Shinzanmono is a Japanese TV Series that just ended its run last Sunday night, June 20th. Broadcast on Japan’s TBS Network, this show was definitely prime time as it aired on Sunday nights at 9:00 PM. The 10 episodes of the series can most simply be described as a detective story. The crime was a murder, and it took place in the Ningyo-cho neigborhood of Nihonbashi, Tokyo. Of course the series was shot in the very neighborhood being portrayed.
I think shinzanmono means something along the lines of ‘new neighborhood people or person’, which is what Detective Kaga Kyoichiro is in Ningyo-cho. Kaga was just transferred to the Nihonbashi precinct, is placed in charge of the case. With virtually all of the residents of the neighborhood’s main shopping street, harboring one secret or another, they will all emerge as suspects, Detective Kaga must use his keen sense of deductive reasoning to uncover the truth about these people as well as solve the case..
Much of that is from the synopsis provided on the d-addicts.com website. But it really doesn’t do the series justice. Calling it a detective show is truly an over-simplification. Unlike American detective shows where the detective solves a new crime each week, this series focuses on just the one case. We, much like Detective Kaga, are in the dark. Though we witnessed the murder in the opening episode, and have seen snippets of it, in flashbacks, in every episode that followed, we still have no idea. This is a literal, “Who done it?”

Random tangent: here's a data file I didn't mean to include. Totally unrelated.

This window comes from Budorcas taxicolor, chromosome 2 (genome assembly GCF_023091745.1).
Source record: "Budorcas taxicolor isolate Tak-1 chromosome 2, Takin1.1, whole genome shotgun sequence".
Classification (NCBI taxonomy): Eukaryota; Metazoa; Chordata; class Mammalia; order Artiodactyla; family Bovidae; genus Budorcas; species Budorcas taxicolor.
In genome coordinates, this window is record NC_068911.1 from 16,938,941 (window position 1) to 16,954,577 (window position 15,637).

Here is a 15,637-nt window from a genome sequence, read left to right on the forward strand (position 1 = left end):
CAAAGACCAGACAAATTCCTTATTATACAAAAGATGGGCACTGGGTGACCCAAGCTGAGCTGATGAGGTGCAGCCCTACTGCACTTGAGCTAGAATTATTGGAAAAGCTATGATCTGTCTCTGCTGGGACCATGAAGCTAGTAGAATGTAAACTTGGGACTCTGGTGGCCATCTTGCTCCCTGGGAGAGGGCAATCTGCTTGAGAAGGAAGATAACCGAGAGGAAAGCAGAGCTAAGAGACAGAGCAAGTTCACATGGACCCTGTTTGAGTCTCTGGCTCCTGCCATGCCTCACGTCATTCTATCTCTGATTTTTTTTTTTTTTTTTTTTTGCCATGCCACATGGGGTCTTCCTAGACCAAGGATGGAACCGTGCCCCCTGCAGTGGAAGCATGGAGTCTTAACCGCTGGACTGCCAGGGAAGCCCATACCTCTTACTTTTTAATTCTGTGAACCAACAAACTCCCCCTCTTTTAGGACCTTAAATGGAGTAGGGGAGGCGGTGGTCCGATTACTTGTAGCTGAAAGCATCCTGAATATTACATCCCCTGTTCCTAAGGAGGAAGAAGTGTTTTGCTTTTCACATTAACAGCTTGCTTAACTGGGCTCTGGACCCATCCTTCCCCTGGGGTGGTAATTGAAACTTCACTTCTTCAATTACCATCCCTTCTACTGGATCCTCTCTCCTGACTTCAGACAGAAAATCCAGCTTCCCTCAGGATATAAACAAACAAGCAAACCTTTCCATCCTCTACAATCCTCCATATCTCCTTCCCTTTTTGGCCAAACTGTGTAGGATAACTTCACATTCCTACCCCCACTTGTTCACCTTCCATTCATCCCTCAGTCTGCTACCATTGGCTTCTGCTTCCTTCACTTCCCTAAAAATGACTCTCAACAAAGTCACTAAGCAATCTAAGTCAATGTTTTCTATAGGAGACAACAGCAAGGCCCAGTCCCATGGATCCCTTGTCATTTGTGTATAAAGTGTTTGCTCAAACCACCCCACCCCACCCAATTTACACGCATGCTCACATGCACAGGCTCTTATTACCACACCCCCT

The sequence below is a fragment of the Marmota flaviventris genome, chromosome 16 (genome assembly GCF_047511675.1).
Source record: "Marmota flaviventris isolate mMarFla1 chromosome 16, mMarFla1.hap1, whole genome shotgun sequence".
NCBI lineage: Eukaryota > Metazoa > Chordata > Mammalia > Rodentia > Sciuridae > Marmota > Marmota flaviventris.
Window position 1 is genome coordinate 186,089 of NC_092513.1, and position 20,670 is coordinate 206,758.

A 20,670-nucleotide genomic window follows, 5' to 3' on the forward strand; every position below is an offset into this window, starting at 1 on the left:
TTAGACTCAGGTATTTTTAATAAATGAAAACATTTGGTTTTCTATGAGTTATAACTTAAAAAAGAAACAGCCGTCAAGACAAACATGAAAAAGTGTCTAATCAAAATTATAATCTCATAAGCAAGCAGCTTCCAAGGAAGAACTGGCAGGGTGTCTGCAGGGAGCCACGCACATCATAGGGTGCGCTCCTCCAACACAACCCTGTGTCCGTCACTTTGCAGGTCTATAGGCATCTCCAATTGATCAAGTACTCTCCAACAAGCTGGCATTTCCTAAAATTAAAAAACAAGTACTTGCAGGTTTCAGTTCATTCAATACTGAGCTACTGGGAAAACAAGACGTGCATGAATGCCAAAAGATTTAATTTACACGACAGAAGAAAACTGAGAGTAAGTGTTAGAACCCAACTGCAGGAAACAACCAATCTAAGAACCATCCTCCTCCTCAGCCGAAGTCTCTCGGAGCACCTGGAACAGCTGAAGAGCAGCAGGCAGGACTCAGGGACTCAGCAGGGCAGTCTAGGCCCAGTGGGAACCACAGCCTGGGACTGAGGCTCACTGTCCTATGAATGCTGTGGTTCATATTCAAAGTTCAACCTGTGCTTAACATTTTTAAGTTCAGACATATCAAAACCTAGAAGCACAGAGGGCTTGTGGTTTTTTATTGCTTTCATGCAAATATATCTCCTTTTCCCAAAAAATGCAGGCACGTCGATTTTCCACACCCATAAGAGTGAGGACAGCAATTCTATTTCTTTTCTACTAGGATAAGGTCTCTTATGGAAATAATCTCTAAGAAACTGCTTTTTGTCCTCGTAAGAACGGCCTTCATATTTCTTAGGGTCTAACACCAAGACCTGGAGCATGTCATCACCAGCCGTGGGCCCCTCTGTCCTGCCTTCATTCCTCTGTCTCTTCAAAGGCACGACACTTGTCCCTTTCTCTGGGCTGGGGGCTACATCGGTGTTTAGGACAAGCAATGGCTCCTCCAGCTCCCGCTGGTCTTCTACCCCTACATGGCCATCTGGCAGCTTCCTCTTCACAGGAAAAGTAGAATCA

Most of what I’ve read about Main aurr Mrs. Khanna, a Hindi/Bollywood movie from last fall, implies that gossamer wings have more substance than the script for this film. Anyway, since I love the leading lady, I put this one into my Netflix queue.
Starring Salman Khan and Kareena Kapoor, who are two of the biggest stars in the Bollywood pantheon, the story is indeed thin. Kareena, who looks great in this film, plays Raina. We meet her in the orphanage where she grew up. In fact, she’s so poor that she doesn’t even have a last name.
Salman Khan is Samir Khanna. He looks puffy, blockier, and older. He doesn’t look at all like the glamorous leading man who I expected. Even his hair is longer, and that isn’t a plus. Well, he takes a shine to the lovely Raina, and who wouldn’t?
Faster than you can say, “I do…”, it is a few years later. They’re married, and are living in a beautiful home in Melbourne, Australia. Samir’s career had rocketed upward, and now he’s lost everything. They must give up their home and move to Singapore, where he will make a new start. Yeah – that fast.
Kareena Kapoor as Raina
Imagine the screenwriter’s or his agent’s sales pitch to some exec at a studio:
You know Bourne? Well this guy is Bourne without … the amnesia. But with a sense of humor. You known Bond? You know Mission Impossible? Well this is all of those and then some. And Tom Cruise won’t be able to resist this script…
Well he or she was right. Very right. Screenwriter Patrick O’Neill sold his screenplay. And 20th Century Fox, a News Company, and Regency Pictures got a return on their investment from me on the day the picture opened, hours ago, today.